As Russia ramps up its military aggression in Ukraine, more than 1 million people fled the war-torn nation by Thursday (March 3) after one week of fighting, according to a United Nations estimate.
In the scramble to escape, the UN condemned widespread racist discrimination by Ukrainian officials against people of African descent who are trying to flee the country. Ukrainian Foreign Minister Dmytro Kuleba on Tuesday (March 1) acknowledged the discriminatory practices in a tweet, saying that his government “spares no effort to solve the problem.”
Twenty-four Jamaican students studying in Ukraine were among the mass exodus from the country. Three of them shared their experience on Monday (Feb. 28) with local Jamaican cable network TVJ, including one student who was reportedly forced off a train by a Ukrainian at gunpoint.
They recalled awaking in a panic from the loud booms of missile strikes near their dorms. “All I could say in my mind was, this is it. This is the end,” one student told TVJ. People ran out of the dorms to seek safety in the early days of the Russian invasion.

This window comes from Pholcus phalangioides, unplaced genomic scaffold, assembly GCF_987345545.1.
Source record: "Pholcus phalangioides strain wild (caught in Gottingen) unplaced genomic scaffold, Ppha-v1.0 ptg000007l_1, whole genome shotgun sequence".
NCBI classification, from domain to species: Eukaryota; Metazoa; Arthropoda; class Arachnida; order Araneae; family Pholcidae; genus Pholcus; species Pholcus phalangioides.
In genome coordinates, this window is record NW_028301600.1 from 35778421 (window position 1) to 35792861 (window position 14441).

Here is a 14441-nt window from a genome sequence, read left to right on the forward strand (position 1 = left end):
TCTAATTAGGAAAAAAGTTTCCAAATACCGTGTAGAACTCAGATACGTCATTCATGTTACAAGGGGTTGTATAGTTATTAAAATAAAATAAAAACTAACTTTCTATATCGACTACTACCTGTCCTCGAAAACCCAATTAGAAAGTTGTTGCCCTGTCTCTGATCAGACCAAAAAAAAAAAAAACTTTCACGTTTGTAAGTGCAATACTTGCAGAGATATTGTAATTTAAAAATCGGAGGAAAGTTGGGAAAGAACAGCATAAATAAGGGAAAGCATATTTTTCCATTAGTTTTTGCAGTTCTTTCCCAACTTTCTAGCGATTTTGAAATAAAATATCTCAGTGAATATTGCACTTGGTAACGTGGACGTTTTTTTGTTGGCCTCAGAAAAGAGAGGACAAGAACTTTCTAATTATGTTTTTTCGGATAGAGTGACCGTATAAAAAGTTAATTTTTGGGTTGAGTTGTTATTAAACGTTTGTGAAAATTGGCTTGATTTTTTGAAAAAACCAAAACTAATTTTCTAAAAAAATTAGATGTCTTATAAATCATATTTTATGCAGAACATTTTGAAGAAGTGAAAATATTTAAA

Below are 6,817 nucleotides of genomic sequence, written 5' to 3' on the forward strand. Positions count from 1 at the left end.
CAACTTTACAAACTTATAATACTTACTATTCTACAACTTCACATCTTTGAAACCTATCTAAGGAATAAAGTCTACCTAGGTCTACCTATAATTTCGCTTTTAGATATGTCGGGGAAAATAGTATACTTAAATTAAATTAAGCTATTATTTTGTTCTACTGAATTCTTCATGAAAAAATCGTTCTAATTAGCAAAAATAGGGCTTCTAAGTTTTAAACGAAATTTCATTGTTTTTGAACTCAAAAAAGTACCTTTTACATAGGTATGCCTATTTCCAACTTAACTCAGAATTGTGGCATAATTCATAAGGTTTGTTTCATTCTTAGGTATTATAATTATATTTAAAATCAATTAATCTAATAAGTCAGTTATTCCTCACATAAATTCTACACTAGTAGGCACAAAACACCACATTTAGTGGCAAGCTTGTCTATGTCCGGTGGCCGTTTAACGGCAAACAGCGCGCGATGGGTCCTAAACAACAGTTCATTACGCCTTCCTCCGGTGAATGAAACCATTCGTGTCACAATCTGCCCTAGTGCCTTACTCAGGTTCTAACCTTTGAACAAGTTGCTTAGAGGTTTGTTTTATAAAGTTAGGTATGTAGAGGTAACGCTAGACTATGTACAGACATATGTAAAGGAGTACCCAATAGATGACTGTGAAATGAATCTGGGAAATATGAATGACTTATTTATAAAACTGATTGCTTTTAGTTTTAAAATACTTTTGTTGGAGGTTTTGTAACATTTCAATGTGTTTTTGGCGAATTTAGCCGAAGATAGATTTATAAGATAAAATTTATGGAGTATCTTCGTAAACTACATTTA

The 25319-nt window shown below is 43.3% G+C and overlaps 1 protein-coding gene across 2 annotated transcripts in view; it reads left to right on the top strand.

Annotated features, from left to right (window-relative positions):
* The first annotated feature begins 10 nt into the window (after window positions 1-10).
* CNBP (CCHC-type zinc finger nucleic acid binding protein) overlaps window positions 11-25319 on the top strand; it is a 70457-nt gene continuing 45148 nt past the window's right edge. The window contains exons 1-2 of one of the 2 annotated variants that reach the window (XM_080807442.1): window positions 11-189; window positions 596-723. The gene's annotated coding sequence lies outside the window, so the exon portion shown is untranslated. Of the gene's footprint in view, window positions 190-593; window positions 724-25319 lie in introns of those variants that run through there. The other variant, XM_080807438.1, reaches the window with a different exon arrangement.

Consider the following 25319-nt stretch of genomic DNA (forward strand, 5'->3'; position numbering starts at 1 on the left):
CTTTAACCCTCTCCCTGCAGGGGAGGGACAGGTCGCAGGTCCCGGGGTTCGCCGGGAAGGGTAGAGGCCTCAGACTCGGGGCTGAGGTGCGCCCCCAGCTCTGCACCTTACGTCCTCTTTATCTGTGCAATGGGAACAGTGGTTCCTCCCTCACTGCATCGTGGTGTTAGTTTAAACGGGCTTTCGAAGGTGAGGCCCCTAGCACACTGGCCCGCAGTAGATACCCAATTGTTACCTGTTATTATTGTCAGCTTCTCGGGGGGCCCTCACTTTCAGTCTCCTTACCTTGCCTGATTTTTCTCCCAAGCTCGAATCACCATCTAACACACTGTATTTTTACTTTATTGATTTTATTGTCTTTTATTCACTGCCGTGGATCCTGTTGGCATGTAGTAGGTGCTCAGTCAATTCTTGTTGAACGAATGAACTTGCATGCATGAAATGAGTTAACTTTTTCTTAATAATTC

The students debated whether to stay in a bunker, where there was limited food and water, or to go above ground and attempt to flee Ukraine. They decided to leave the relative safety of the shelter and join the scores of people trekking to Ukraine’s border in the hope of crossing into Poland.
In addition to evading Russian missiles, the students also had to deal with racism in Ukraine. “Armed forces” put them off a train that was headed to the border. One of the three students recalled seeing his friend threatened.
“A Ukrainian actually put a gun to his head and told him that he needs to get off the train so he couldn’t get to Lviv (a city in western Ukraine). So because of that his journey got delayed and he had to come back to the train station another day in order to get on a train to Lviv,” he told the news station.
They had to walk approximately 25 miles, about 10 hours of traveling by foot, to the border. During their journey, some Ukrainians offered them a ride part of the way, one student recalled.
“I didn’t think I would make it,” one of the three students told TVJ. She phoned her father in Jamaica to say that she might not make it back home. “My legs, I couldn’t feel them because it was so cold,” she said, adding that she was hungry and fetching a suitcase, as well as her beloved cat.
Jamaica’s Minister of Foreign Affairs Kamina J. Smith shared the good news via Twitter Wednesday (March 2) that all the students escaped Ukraine safely and were being repatriated to Jamaica.